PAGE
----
A particularly desirable commercial epoxy resin is ERL-3794, made by Union Carbide Company, which has an' epoxide equivalent of about and contains about 28% of the aforesaid trifunetional resin B in combination with resin A or a similar bisphenol-type epoxy. Suitable alternates include ERL-2255 and ERL-2256, GenEpoxy 175, GenEpoxy and Ciba resins 6005 and 502, and the like. They are used in the form of solutions in a ketone solvent as further described below. ERL-2255 is an epoxy resin with an epoxy assay of 156 gr./gr. mol, a viscosity of about 2000 centipoises, a specific gravity of 1.156 and a Gardner color of 3. ERL- 2256 is an epoxy resin with an epoxy assay of 140, a viscosity of 500-900 centipoises, a specific gravity of 1.157 and a Gardner color of 3. GenEpoxy 175 is an epoxy resin having an epoxide equivalent of 172 to 176, a maximum viscosity of 6400 centipoises, a maximum Gardner color of 1, a maximum chloride content of 0.25% and a specific gravity of 1.16. GenEpoxy 190 is an epoxy resin having an epoxide equivalent of 187 to 191, a viscosity of 11,000 to 16,000 centipoises, a maximum Gardner color of 4, a maximum chloride content of 0.25%, and a specific gravity of 1.18. Ciba 6005 is an epoxy resin having an epoxy equivalent of 192, an epoxy value of 0.52/ 100 gr. resin, a viscosity of about 9000 centipoises, a Gardner color of 3, and a specific gravity of 1.16. Ciba 502 is an epoxy resin having an epoxy equiva lent of 263, an epoxy value of 0.38/ 100 gr. resin, a viscosity of about 4500 centipoises, a Gardner color of 7, and a specific gravity of 1.15.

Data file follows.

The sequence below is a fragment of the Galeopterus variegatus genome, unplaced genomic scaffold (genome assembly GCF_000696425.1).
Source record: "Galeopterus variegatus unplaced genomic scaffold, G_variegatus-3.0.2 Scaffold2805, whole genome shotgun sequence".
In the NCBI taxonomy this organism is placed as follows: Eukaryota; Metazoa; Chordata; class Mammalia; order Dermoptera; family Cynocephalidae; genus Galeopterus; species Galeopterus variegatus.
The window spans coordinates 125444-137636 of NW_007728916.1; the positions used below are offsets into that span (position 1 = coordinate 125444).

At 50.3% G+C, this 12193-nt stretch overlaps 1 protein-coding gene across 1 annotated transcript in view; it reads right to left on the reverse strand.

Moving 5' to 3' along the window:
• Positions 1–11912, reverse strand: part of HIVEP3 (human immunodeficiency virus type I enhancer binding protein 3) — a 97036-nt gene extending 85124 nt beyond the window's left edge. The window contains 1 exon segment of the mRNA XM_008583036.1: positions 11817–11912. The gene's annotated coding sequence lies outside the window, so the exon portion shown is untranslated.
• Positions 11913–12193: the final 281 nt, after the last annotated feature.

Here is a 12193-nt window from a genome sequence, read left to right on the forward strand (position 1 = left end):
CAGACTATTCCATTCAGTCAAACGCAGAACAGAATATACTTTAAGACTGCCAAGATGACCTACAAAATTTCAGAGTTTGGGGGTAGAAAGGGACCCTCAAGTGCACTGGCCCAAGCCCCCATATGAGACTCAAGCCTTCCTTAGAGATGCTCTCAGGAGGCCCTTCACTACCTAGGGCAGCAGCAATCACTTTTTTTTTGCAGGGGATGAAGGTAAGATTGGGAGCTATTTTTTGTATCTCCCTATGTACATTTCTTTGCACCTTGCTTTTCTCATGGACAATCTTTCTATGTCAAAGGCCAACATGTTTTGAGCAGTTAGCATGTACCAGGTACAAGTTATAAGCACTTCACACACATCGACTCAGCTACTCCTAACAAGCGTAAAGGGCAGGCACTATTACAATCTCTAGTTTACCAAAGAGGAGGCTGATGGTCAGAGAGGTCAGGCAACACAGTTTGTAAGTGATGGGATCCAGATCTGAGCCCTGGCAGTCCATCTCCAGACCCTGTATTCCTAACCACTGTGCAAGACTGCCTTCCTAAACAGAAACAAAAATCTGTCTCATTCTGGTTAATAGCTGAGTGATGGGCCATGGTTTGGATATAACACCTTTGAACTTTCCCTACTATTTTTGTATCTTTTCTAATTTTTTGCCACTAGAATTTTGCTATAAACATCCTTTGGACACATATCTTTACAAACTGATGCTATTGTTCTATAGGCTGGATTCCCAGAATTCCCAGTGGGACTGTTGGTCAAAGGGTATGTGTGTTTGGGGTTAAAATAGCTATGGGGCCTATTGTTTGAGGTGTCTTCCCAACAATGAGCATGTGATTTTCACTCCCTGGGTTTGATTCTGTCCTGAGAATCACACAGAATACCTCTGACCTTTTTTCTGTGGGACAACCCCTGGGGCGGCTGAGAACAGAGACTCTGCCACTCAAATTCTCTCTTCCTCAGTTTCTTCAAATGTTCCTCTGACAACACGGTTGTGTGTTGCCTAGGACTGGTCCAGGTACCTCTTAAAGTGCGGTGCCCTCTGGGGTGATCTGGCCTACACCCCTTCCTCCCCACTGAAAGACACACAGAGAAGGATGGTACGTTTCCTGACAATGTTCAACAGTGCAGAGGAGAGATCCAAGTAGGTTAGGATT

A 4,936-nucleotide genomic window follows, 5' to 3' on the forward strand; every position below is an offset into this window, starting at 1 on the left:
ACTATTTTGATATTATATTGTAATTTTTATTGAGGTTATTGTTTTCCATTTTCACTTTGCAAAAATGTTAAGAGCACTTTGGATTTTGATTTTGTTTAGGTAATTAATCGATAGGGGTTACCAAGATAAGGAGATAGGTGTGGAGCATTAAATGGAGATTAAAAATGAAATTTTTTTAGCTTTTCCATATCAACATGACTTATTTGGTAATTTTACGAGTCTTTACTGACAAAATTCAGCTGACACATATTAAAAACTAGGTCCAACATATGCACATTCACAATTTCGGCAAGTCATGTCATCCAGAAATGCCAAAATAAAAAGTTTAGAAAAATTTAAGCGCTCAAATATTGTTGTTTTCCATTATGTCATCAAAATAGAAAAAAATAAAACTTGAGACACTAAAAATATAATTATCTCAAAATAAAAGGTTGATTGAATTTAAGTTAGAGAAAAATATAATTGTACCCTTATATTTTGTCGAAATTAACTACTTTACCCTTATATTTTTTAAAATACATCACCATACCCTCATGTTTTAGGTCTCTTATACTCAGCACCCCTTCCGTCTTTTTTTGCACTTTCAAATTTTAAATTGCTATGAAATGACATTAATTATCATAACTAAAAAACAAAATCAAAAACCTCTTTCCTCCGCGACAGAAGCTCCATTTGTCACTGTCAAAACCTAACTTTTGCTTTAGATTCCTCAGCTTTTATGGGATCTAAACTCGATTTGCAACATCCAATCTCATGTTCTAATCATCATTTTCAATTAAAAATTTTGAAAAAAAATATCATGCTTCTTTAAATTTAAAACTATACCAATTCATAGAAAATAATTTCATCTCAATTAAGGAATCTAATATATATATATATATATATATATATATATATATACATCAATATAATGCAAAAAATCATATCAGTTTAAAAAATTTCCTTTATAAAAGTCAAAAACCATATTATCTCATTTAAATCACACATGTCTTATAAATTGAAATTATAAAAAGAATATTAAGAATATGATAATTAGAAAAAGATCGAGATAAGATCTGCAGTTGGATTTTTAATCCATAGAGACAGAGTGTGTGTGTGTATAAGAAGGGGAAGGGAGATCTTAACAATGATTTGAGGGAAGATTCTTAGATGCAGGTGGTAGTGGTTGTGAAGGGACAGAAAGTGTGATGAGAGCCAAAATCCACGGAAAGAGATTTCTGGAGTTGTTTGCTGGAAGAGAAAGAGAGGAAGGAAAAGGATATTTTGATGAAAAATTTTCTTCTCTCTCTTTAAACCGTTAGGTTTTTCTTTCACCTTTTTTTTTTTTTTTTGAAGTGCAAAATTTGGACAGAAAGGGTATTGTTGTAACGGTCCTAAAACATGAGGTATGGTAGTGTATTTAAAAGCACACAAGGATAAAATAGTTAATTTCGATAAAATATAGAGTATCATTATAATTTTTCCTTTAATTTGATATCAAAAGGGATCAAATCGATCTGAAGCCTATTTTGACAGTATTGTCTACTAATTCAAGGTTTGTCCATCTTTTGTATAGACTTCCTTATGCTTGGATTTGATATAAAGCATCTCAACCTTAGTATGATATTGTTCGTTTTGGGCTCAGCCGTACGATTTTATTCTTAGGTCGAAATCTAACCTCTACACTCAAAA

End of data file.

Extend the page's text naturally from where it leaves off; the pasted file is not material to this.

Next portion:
Epoxy resins are too viscous to be used for dip coating at 100% solids. The present invention requires the resins to be used as solutions in a solvent such a MEK to yield a viscosity of 16-18 seconds on a Zahn #2 cup. Coating solutions containing a solids concentration in the range of about 40 to 60%, e.g., 50%, can be formulated to give the proper viscosity. The particular viscosity range just specified is advantageous to assure good flow-out, especially for odd-shaped containers. Solution viscosities below 16 seconds tend to yield a coating with less gloss due to excessive thinness of the coating and above 18 seconds the coating tends to be too heavy.
The other main component of the coating composition is a urea-formaldehyde resin which is used as a curing agent for the epoxy resin. The urea-formaldehyde resin can be characterized by the following formula:
The urea-formaldehyde resin is included in the composition to provide an epoxy/urea formaldehyde ratio in the range between about 1.4/1 and 2.8/1, a ratio of about 2/1 being preferred. Coatings of limited value are produced if the limits indicated above are exceeded. The urea-formaldehyde resin is generally employed in the form of a solution containing about 50-80% of the resin in a solvent such as xylene-butanol. Suitable products include Uformite F-240 (60% solid), Beetle-urea, etc.